Going ScreenlessMar 01, 2023
In an age of speed, I began to think, nothing could be more invigorating than going slow. In an age of distraction, nothing can feel more luxurious than paying attention. And in an age of constant movement, nothing is more urgent than sitting still.
― Pico Iyer
I took my first series of yoga classes while working as an executive secretary in a midtown Manhattan office. This was the early ’90s, when we still had old-fashioned tape counters that would measure how much of a cassette tape you’ve played and whose numbers could be set back to a string of zeros by pressing a button.
By the end of the class, I felt as though my tape counter was set back to 0000. My reset included a release of the mental residue left over from the events of my day; a healthy distance from the stress of whatever current dramas were unfolding; and the clarity, lightness, and ease that come from working accumulated tension out of the body.
Through focused attention to movement and consciously freeing the breath, I was ready to begin again with renewed clarity and presence of mind.
Today, our world that moves infinitely faster than midtown Manhattan did 20 years ago. The sheer speed and volume of communication, the infinite array of content at our fingertips, is mind-boggling. And it isn’t going to slow down or diminish.
Now more than ever, we need the ability to reset our internal tape counters.
As we move through our days interacting with the world through devices, we take our mind and sense perceptions out of the physical world.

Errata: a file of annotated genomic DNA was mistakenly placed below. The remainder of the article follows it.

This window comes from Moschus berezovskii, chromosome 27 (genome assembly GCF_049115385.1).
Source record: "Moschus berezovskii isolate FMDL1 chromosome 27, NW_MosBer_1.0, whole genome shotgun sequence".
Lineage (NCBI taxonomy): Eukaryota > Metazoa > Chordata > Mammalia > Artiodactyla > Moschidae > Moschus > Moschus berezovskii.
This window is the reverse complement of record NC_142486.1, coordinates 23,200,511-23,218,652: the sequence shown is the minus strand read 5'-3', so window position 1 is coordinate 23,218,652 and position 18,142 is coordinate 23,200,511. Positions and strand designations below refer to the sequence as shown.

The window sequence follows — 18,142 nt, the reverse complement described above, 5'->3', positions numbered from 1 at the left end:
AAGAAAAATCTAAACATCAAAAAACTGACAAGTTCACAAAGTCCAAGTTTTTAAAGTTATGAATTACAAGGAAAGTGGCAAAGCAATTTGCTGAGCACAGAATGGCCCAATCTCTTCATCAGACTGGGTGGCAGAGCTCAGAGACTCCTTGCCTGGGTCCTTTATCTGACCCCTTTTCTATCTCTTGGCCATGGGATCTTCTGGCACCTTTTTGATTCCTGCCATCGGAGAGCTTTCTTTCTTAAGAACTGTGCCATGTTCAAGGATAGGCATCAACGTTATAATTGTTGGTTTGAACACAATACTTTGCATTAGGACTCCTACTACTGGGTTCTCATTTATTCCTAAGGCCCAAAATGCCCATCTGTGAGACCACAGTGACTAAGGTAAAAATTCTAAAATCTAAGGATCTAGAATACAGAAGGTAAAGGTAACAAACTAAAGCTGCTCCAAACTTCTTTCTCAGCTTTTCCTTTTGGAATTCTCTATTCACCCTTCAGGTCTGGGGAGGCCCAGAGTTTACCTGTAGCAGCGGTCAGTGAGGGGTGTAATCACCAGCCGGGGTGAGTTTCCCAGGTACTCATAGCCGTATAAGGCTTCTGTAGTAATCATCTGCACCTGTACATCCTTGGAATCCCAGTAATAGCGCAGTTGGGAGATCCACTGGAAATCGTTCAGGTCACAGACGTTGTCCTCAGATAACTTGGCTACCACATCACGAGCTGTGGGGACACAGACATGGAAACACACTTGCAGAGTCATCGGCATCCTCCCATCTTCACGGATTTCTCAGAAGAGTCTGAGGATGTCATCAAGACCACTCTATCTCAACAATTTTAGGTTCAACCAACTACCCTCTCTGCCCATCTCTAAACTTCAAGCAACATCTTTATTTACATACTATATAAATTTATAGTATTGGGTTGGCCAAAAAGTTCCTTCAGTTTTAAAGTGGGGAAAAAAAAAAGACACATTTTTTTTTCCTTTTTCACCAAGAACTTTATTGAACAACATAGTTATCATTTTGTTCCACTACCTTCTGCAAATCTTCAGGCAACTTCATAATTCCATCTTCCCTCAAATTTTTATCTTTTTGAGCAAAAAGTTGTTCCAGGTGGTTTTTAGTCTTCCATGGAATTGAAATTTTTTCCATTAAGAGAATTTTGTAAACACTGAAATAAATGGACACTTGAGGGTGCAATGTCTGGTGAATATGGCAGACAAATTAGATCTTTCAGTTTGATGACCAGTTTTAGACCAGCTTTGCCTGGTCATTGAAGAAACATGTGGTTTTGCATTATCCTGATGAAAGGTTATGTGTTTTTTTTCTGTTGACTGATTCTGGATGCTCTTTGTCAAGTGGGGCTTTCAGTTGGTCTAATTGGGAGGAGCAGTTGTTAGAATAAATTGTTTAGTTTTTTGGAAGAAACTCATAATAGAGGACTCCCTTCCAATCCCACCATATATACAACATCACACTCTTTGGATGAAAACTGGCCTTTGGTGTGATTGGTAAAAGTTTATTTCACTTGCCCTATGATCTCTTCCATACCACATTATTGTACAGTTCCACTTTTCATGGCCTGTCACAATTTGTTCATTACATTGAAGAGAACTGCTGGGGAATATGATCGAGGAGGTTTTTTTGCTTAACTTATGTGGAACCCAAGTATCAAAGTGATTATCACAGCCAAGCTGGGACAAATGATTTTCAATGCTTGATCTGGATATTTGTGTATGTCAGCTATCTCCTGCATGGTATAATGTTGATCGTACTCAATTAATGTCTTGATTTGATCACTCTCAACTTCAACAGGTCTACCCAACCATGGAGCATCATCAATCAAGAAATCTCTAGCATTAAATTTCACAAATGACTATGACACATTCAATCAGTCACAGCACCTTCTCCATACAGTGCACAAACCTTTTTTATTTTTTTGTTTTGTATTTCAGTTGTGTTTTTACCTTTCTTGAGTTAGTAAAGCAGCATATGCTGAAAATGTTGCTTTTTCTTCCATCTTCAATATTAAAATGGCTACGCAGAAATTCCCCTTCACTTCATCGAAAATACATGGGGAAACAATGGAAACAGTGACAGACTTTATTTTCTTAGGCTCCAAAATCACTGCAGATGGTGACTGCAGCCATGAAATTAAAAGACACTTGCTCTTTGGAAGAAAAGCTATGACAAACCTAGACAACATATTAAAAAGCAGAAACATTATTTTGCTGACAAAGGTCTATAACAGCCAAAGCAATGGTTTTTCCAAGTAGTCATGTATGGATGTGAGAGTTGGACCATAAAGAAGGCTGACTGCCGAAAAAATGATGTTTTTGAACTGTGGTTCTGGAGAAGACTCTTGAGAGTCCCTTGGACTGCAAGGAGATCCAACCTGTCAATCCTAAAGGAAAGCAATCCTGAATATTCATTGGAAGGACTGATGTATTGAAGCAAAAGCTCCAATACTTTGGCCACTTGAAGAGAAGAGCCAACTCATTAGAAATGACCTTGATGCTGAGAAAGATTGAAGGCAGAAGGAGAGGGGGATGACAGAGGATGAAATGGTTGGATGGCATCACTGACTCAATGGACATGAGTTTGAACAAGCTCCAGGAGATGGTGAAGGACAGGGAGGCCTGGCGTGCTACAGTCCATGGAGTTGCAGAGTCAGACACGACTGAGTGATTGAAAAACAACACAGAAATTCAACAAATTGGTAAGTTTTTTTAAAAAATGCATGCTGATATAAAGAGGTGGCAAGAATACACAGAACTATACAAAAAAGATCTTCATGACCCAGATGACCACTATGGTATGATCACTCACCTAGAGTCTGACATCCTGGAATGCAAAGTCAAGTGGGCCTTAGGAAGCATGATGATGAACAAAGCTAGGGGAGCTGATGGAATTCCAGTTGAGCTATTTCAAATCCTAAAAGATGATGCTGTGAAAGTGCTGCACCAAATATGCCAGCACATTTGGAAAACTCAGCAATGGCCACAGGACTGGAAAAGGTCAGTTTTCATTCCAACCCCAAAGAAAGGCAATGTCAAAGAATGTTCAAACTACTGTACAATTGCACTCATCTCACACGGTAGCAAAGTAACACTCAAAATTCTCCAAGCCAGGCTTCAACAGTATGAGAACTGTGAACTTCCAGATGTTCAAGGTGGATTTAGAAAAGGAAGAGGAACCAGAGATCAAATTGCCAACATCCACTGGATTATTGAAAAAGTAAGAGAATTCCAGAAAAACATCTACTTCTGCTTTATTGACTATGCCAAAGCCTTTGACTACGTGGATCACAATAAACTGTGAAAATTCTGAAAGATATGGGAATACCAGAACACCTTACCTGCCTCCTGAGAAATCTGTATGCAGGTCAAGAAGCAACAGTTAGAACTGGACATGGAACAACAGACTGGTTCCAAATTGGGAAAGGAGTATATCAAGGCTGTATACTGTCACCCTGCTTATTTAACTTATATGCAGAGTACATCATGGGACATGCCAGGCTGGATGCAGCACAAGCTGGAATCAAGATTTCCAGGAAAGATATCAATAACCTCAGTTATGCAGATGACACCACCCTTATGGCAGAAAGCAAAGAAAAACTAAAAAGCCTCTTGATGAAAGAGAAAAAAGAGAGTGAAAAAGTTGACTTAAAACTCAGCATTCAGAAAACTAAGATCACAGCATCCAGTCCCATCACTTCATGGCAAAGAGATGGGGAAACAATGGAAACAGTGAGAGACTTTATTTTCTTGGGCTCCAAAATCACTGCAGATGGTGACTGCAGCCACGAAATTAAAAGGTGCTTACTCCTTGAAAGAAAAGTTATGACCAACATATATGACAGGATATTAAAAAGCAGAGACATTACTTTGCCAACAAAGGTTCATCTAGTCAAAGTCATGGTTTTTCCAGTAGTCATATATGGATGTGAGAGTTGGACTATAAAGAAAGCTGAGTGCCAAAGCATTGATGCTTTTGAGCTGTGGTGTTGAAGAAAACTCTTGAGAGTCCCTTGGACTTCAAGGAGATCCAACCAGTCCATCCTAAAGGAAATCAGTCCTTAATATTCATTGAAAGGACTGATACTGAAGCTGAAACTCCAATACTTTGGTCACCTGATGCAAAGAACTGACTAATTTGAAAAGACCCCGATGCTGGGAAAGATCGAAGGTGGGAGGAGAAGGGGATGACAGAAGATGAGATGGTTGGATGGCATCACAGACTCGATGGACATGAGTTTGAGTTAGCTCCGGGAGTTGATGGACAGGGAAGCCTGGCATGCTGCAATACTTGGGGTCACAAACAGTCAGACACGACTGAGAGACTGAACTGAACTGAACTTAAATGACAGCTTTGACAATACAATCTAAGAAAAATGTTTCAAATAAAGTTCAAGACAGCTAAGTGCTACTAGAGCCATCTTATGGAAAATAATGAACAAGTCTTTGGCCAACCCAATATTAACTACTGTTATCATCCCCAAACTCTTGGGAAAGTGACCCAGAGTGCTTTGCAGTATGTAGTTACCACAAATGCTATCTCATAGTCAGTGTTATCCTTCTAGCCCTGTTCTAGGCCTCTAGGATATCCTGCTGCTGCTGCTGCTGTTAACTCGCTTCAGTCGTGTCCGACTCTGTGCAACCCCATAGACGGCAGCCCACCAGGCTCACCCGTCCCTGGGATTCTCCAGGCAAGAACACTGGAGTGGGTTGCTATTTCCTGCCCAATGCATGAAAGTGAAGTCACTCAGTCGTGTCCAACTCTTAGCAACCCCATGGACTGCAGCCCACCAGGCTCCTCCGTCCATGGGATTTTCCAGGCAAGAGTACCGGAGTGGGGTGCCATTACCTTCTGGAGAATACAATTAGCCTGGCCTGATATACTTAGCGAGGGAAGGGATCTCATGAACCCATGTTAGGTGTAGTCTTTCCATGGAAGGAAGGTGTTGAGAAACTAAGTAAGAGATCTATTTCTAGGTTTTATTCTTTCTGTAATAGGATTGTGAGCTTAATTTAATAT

Therefore, the importance of resetting ourselves, of taking time to slow down and come back to our physicality has become even more crucial for our well-being.
Not only must we prioritize time dedicated to removing ourselves from the world of our screens, but we also need reliable and effective ways to restore a sense of physical and energetic balance to our beings.
Yoga practice is, of course, an optimal way to renew ourselves. It (hopefully) remains one of the places where we disconnect from texting, social media, and email for an hour or so.
But even more powerfully, in practice we bring the energy of the mind back down into the body, the breath, and the organic, physical reality of our embodied existence. We reawaken to our primitive, organic, and instinctual nature. We give refuge to the mind, provide a resting place for the senses, an opportunity for them to pause from their outgoing movement. The value of bringing the mind into the body and staying there for a while has only gotten more precious.
Through unplugging from our outer lives for a little while, we give ourselves the chance to plug into the most empowering and nourishing sources of renewal we have: our own breath, our own awareness, our own inner being.